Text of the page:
3) Uncomment line “Include /private/etc/apache2/extra/httpd-userdir.conf”

    4) Open/Edit “/etc/apache2/extra/httpd-userdir.conf”
    5) Uncomment line “Include /private/etc/apache2/users/*.conf”

    Good Luck

    • Tomas says:

      Right, that is to set up and start the Apache server in OS X Yosemite, did you try it?

    • Ron says:

      Just got this working for my wife on Yosemite. I had to do what John commented above. Furthermore, due to the version of Apache being greater than 2.4.3, I had to add the following directive to my Directory block:

      Require all granted

      I also had to change to: AllowOverride None
      I was getting an internal server error when AllowOverride was:
      AllowOverride AuthConfig Limit
      I’m guessing this is due to NOT having a .htaccess file in the directory. There was an error message in the apache log file that stated, “…Sites/.htaccess: Options not allowed here”.

      So, the directory block now looks like:
      <Directory "/Users//Sites/”>
      Options Indexes Multiviews
      AllowOverride None
      Order allow,deny
      Allow from all
      Require all granted

      I’m still not certain this is all correct. It works for, but I’d do a lot more investigation if this wasn’t just for home use.

  11. James Burgess says:

    I tried this on 10.8.5 and it didn’t work. I got the following page:

    You don’t have permission to access /~jrb/ on this server.

    Ok, why is this I wondered. Where is apache writing its log file, that might tell me. So I did this from a Terminal:

    lily:~ jrb$ cd /etc/apache2/
    lily:apache2 jrb$ grep ErrorLog httpd.conf
    # ErrorLog: The location of the error log file.
    ErrorLog “/private/var/log/apache2/error_log”

    Ok so now I know where the log file is, lets have a look at the last few lines:

    lily:apache2 jrb$ tail -5 /private/var/log/apache2/error_log

    [Sat Sep 13 19:04:31 2014] [error] [client] (13)Permission denied: access to /~jrb/Sites denied (filesystem path ‘/Users/jrb/Sites’)

    From this I can see I wrote my jrb.conf file correctly because apache is saying it can’t access ‘/Users/jrb/Sites’ which it got from the ~jrb url. Maybe this is just a file system problem? Turns out it was.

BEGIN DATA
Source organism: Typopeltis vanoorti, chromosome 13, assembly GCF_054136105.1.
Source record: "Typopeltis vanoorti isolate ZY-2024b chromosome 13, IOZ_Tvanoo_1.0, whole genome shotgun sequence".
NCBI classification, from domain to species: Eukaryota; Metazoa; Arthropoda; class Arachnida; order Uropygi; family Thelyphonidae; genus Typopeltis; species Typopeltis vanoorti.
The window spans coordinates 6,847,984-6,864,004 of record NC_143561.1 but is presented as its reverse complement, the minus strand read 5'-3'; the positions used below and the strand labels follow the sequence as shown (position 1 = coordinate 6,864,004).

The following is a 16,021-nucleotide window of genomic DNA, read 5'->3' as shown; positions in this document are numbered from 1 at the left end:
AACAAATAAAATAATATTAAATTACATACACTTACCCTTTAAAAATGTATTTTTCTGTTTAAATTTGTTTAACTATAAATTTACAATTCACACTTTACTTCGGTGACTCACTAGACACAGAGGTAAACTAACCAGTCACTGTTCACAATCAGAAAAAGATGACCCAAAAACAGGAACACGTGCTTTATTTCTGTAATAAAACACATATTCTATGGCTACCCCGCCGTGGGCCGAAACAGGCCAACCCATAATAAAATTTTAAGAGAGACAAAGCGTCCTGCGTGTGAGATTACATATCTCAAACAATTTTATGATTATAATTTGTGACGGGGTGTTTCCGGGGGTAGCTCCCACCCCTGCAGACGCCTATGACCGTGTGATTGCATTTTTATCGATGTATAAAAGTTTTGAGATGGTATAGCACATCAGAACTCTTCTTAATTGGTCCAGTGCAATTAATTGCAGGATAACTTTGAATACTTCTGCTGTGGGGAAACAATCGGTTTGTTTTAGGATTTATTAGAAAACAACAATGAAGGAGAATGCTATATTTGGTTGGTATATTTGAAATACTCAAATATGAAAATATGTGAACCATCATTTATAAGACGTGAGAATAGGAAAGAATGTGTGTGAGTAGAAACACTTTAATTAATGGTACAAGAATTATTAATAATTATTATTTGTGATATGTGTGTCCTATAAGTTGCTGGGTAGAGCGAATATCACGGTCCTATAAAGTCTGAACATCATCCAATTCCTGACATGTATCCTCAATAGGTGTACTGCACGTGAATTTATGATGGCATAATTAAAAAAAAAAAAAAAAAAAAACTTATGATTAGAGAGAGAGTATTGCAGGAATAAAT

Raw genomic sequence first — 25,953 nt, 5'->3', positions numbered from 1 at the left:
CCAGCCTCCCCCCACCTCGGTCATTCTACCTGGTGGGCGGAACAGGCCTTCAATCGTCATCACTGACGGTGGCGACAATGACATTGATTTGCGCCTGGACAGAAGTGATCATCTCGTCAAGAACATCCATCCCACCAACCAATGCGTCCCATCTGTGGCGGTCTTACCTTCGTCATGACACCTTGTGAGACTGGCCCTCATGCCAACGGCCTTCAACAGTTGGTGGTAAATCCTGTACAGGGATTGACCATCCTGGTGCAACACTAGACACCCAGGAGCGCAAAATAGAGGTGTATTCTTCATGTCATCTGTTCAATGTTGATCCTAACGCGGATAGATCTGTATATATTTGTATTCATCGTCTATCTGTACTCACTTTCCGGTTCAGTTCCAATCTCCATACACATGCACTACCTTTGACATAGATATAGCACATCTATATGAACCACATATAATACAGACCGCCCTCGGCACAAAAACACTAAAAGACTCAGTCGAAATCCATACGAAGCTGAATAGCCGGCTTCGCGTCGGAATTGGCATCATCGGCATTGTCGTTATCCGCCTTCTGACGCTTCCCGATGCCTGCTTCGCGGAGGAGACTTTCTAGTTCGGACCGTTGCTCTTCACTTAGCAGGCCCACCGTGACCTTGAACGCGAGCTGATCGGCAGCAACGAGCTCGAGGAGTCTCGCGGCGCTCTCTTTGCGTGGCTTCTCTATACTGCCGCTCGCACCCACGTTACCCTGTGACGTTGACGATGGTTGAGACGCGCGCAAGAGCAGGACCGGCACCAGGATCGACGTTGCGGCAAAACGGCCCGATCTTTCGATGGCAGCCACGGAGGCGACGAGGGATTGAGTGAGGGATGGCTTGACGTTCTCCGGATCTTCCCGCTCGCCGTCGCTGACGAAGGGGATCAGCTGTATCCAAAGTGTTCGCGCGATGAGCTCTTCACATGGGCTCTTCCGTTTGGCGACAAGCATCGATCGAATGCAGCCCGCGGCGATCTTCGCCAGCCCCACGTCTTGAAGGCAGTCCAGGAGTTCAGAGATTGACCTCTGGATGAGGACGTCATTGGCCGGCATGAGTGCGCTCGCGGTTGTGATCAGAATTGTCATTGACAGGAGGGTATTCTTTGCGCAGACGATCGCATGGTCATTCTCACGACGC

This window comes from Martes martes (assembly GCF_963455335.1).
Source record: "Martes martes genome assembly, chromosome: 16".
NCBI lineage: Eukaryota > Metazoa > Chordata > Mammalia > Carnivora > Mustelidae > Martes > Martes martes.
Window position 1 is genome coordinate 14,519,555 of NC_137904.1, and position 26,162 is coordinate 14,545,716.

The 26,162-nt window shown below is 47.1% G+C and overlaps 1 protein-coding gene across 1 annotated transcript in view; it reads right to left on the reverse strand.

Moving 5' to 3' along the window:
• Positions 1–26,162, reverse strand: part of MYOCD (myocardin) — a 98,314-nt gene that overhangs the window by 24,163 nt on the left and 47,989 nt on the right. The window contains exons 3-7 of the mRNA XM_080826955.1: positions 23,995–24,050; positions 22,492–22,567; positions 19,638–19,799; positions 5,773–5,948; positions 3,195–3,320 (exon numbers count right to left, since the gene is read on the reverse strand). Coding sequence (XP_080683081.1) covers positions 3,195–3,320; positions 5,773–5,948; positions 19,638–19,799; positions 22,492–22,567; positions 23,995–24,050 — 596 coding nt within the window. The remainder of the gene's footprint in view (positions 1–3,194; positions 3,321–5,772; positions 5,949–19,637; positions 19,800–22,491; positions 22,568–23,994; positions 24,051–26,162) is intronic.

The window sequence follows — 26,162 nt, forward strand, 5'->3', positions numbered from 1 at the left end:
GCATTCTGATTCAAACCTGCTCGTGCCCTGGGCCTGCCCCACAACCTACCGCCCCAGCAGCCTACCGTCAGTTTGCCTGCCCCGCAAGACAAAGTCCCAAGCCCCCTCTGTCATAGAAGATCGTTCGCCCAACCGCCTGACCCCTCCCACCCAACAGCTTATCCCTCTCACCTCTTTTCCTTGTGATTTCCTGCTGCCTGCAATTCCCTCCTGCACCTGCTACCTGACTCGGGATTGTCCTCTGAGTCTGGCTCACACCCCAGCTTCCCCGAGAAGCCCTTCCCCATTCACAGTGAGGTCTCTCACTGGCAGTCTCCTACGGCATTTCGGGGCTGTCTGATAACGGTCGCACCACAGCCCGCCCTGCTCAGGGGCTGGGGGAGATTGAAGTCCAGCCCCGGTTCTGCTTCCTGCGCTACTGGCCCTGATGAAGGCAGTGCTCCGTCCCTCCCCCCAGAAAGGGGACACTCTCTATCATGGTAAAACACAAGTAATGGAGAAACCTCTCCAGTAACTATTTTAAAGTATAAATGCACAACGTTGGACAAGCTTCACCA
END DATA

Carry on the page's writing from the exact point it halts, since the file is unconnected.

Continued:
The web server runs as the user and group set in httpd.conf. What is that? Again from the Terminal

    lily:apache2 jrb$ grep User httpd.conf
    # User/Group: The name (or #number) of the user/group to run httpd as.
    User _www

    So there is a user id that OSX has been set up with called _www for the sole purpose of running Apache. Maybe that user id can’t see my Sites folder? Lets find out, the sudo command takes a -u option that’ll let to specify any user (not just the super user):

    lily:apache2 jrb$ sudo -u _www ls /Users/jrb/Sites
    ls: /Users/jrb/Sites: Permission denied

    Aha! This is probably why I’m getting that error, at any rate apache will not be able to serve files in my Sites directory before this works.

    Lets see what the permission are on my home folder:

    lily:apache2 jrb$ ls -l /Users
    total 0
    drwxrwxrwt 13 root wheel 442 Apr 11 15:35 Shared
    drwx—— 131 jrb staff 4522 Sep 13 19:00 jrb

    This will be very familiar to UNIX/Linux users but not mean much to anyone else but the 6 ‘-‘ chars after rwx mean that anyone other than me on this machine can not look inside the ‘jrb’ folder. I’m not going to try to explain that or why the next command will fix it but what I’m going to do is add read and execute permission to both the staff group and anyone else (other)

    lily:apache2 jrb$ chmod go+rx /Users/jrb

    Let’s check that did the right thing:

    lily:apache2 jrb$ ls -l /Users
    total 0
    drwxrwxrwt 13 root wheel 442 Apr 11 15:35 Shared
    drwxr-xr-x@ 131 jrb staff 4522 Sep 13 19:00 jrb

    Yes, the last three – changed to r-x, that’s for “others” and the 3 before that did also, that’s for the “staff” group.

    Now let’s see if apache can not read my Sites folder:

    lily:apache2 jrb$ sudo -u _www ls /Users/jrb/Sites
    images index.html iwebtest

    Great, that worked.

    OK, well now does http://localhost/~jrb/ work? Yes, yes it does. Phew. OSX put that index.html file in there (and images and iwebtest) to let you know apache is working. You can delete them and start putting your own stuff.

  12. SRJSyd says:

    Nope. Like everything in the $%^* open source world it just DOESN’T work. I have tried a dozen times, created a Sites directory, changed Administrator permissions to allow read/write access to the normal user directory – still just get access forbidden…

    I run a user account WITHOUT admin permissions – for obvious reasons. This means logging in and out of the user and Administrator account every time I try this.

    I had similar problems a few years ago trying to get Ruby On Rails working – I did, eventually, but it took an age.